There's a trucking company in Tulsa that's making national headlines for trying to fix one of the most unhealthy lines of work in the country.
When you're driving a semi for up to 11 hours a day, the last thing many drivers think about is their health.
Life on the road can be hard, hard on families, hard to stay awake, and we're finding out more about how hard it can be on your body.
The Centers for Disease Control outlines the ugly truth. The obesity rate among truck drivers is 50 percent and the average life span is 61 years old. The Bureau of Labor shows bad diets, little exercise and irregular hours make it one of the riskiest jobs in America.
Seven years ago, Mike Potter was on his way to becoming a statistic.
"I just got sick and tired of being sick and tired," Potter said. "There's got to be a better way to live, there has be something better."
Potter was a truck driver for 14 years. He weighed 380 pounds. A typical dinner for him was three or four cheeseburgers, fries and soda.
And then his mindset changed, he said, overnight.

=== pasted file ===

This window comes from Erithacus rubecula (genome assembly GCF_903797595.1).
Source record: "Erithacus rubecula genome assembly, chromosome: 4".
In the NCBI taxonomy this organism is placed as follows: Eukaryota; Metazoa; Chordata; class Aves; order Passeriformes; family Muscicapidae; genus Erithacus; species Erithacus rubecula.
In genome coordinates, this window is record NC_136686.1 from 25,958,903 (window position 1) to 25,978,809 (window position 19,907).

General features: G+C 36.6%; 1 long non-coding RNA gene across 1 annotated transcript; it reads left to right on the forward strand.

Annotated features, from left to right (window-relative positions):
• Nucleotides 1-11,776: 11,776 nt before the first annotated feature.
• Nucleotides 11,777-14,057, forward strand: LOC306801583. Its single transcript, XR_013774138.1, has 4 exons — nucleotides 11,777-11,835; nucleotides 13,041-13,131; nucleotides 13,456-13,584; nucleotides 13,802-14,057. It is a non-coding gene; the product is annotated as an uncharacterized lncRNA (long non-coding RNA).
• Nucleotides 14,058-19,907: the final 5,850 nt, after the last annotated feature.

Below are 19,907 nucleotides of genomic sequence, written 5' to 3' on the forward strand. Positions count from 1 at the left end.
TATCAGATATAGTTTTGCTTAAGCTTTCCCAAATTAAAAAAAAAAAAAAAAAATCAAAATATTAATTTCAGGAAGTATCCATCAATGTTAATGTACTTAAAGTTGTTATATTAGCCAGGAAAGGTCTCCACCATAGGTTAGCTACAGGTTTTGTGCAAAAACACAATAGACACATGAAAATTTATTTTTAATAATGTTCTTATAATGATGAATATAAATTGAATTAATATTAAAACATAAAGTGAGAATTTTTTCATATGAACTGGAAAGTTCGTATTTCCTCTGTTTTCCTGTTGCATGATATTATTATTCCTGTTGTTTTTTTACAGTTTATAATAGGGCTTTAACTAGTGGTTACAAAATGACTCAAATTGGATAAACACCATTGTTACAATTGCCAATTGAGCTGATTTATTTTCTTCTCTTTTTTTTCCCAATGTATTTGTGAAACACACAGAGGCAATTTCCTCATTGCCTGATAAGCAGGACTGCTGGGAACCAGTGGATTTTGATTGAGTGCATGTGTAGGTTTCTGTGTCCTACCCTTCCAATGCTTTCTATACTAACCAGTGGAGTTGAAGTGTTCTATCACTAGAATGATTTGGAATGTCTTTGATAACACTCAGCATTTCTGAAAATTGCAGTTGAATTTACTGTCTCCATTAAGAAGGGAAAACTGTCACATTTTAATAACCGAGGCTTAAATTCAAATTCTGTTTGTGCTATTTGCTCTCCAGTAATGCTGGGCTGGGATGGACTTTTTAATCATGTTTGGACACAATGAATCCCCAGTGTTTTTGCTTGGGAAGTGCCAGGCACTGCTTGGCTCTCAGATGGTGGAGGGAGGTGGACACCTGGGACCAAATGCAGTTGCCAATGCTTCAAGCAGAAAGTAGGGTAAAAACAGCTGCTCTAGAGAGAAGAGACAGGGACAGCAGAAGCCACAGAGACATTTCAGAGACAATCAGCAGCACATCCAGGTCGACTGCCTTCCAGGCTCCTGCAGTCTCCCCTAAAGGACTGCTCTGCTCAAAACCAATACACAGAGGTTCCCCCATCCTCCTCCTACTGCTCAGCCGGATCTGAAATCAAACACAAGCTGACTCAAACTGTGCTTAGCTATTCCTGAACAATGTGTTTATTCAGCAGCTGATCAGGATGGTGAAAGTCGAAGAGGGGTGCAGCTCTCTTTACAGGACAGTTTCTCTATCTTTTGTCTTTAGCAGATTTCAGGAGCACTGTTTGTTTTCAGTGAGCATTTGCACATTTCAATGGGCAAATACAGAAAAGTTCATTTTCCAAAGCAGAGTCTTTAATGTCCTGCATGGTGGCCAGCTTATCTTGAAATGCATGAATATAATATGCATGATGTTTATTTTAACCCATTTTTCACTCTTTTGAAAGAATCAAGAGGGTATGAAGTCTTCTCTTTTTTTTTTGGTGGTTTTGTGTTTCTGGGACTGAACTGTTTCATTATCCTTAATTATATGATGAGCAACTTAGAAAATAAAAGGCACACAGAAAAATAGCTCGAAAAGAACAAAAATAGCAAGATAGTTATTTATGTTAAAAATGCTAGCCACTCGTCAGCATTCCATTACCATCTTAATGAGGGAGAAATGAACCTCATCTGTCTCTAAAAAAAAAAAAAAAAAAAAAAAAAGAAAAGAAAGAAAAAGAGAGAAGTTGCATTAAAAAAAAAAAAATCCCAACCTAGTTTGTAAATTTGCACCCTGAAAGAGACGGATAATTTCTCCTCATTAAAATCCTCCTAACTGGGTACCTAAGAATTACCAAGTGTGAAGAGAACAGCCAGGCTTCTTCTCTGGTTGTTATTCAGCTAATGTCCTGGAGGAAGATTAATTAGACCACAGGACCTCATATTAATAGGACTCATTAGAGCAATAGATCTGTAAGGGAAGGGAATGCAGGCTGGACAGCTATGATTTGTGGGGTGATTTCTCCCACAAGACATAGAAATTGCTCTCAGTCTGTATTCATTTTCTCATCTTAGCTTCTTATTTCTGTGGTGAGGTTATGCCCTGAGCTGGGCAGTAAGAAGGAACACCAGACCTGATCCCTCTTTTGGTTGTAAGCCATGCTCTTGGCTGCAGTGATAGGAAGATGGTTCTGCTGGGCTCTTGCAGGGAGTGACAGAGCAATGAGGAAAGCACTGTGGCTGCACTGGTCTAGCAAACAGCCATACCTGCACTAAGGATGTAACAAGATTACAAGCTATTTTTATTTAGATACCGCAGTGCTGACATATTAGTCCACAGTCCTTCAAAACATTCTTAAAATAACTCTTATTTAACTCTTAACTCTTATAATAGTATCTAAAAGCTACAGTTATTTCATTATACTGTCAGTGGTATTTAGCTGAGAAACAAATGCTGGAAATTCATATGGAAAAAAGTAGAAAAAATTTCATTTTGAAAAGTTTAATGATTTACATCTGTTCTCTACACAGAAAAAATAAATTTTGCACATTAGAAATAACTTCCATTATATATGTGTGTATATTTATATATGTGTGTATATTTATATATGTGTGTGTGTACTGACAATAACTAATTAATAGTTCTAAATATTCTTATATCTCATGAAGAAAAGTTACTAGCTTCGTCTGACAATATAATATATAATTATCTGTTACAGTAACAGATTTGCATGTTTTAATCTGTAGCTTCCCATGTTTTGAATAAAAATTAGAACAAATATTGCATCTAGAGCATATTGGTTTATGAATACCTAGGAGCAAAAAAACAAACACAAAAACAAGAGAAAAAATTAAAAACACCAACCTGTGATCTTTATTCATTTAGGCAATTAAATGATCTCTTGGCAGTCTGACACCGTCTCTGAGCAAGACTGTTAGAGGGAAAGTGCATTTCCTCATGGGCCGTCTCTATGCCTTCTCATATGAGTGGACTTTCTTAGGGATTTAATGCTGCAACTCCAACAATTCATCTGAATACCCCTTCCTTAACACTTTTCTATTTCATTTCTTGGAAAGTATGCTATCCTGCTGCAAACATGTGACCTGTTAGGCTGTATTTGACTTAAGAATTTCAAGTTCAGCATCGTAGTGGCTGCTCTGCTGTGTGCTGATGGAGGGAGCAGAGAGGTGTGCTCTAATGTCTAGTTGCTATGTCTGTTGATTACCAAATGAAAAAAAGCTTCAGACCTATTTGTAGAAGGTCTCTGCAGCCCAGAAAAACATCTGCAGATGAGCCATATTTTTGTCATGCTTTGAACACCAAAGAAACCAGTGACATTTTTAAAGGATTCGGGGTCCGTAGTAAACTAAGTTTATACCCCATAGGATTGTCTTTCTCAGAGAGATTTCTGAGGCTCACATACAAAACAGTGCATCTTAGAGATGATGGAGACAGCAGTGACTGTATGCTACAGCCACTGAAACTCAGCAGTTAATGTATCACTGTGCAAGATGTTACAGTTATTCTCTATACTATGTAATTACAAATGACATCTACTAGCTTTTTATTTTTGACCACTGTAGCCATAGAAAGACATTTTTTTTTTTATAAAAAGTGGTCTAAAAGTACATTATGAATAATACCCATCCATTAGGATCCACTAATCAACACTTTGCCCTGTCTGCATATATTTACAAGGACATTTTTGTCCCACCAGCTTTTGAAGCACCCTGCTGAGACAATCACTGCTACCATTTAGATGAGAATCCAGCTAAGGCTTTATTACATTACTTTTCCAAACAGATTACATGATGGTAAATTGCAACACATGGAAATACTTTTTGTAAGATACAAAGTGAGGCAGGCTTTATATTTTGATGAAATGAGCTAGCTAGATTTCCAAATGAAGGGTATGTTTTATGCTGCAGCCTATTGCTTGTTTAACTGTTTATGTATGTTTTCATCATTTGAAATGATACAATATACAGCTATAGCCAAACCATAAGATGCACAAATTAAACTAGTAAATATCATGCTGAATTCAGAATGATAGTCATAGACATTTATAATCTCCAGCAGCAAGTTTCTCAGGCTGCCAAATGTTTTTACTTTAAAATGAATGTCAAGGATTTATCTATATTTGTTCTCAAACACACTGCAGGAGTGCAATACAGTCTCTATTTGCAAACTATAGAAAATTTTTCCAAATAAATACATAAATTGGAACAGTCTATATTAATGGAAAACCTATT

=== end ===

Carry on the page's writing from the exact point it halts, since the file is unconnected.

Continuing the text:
"For me it was just a matter of, I just woke up one morning and said, 'This is enough.' That's really all there was, it was just that simple," Potter said.
He lost 140 pounds in 18 months. Potter works for Melton Truck Lines in Tulsa, a company that has been nationally recognized for their driver wellness program.
They have free health screenings, an on-site clinic, healthier vending machines, incentives for running in 5Ks and marathons, and an on-site gym, which ironically used to be the smoking lounge.
Potter said he's noticing a culture shift in a line of work that has long been linked with unhealthy employees.
"A lot of us who have been in this business a long time are tired of seeing our friends, you know, get diabetes and lose a leg or not be able to drive anymore," Potter said.
The message is getting through to drivers like Steven Rowedder, who, thanks to a free blood test at work, found out he was at high risk for diabetes.
"I'll be honest with you it kind of scared me, but now I know, 'Okay, you have to change,'" Rowedder said.
And if more drivers like Potter and Rowedder get on board, the health of truckers just might change, too.
Melton is building a brand new building, with room for a 3,400 square foot gym and a walking trail.